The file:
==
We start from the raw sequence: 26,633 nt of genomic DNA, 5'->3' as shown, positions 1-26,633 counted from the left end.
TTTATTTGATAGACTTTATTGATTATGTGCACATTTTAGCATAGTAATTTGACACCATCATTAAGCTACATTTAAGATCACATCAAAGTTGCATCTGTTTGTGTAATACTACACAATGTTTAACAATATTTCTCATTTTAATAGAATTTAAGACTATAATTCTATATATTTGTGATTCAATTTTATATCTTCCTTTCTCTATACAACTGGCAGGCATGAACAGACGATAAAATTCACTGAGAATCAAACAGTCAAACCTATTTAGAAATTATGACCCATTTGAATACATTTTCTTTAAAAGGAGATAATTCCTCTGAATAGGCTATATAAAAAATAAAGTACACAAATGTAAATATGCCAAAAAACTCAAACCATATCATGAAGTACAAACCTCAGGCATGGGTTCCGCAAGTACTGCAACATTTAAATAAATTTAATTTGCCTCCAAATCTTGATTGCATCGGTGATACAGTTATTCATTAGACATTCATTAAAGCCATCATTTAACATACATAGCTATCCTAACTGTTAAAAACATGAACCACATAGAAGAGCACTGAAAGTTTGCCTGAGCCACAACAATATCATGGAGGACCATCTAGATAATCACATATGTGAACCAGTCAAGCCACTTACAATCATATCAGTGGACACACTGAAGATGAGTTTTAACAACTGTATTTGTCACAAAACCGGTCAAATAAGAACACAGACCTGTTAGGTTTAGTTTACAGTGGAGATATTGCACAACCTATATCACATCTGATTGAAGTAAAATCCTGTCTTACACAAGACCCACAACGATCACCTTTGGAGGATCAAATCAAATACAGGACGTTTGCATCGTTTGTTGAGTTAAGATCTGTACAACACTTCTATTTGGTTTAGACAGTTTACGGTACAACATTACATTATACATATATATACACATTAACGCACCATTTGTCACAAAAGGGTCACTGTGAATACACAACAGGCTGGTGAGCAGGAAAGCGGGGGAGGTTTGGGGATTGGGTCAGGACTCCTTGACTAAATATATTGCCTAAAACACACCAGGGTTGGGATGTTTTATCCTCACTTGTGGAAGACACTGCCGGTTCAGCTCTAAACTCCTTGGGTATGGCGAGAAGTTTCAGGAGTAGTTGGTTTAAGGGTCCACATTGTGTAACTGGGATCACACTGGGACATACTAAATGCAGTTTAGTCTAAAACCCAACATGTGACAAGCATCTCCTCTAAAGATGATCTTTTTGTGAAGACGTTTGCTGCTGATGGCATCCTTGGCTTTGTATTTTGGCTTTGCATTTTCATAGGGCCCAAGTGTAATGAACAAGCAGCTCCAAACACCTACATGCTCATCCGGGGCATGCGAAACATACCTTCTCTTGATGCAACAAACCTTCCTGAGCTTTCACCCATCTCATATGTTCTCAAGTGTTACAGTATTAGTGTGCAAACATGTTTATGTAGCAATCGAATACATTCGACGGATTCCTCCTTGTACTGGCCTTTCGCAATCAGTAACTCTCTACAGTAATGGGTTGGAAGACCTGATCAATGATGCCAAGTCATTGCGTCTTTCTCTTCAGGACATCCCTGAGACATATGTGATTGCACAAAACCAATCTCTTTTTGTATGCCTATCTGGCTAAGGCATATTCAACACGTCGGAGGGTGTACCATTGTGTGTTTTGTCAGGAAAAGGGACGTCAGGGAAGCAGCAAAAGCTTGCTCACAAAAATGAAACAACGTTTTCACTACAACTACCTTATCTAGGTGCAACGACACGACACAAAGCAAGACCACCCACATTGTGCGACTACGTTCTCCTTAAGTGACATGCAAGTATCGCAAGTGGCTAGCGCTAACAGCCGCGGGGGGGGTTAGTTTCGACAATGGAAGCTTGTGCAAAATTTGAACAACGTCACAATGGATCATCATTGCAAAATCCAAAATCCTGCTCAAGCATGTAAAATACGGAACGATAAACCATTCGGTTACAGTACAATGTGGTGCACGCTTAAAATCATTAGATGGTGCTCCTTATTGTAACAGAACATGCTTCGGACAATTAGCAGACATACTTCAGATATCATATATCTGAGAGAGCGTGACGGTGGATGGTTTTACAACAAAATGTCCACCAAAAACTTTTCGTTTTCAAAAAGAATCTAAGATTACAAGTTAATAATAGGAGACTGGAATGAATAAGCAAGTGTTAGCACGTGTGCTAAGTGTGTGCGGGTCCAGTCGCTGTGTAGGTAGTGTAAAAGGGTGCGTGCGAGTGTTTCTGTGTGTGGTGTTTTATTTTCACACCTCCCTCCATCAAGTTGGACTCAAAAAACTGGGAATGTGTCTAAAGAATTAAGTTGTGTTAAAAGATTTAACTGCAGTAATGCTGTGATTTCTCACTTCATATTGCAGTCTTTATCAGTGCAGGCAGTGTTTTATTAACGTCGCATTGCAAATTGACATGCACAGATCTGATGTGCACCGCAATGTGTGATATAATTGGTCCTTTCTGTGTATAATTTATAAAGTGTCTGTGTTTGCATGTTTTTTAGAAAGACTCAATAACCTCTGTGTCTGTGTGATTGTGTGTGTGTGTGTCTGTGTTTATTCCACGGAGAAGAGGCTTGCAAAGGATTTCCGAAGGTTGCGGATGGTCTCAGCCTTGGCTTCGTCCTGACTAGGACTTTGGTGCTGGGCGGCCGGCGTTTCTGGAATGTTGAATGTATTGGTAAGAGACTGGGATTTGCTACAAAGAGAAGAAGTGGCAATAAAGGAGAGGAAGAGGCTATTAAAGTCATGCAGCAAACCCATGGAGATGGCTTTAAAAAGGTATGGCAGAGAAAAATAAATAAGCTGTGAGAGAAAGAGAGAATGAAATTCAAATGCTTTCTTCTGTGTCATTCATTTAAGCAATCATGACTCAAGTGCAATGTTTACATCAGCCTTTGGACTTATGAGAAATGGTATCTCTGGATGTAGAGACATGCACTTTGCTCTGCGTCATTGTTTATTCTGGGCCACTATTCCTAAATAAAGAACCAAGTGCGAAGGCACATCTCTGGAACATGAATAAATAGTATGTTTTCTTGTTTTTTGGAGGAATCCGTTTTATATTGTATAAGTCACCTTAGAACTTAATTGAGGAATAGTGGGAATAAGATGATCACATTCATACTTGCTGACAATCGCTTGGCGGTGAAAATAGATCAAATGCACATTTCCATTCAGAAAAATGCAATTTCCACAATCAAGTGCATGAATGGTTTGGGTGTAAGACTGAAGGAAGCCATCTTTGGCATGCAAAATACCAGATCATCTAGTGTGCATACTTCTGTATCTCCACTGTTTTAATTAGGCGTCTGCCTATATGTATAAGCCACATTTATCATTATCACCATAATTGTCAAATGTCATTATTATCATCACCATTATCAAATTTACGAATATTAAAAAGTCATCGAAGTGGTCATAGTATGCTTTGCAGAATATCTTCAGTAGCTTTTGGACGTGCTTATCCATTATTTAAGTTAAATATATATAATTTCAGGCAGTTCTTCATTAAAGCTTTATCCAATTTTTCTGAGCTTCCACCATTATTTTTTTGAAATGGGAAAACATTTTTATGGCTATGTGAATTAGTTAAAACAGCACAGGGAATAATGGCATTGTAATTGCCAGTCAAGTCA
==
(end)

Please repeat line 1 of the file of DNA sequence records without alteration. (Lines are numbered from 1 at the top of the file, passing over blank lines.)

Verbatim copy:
We start from the raw sequence: 26,633 nt of genomic DNA, 5'->3' as shown, positions 1-26,633 counted from the left end.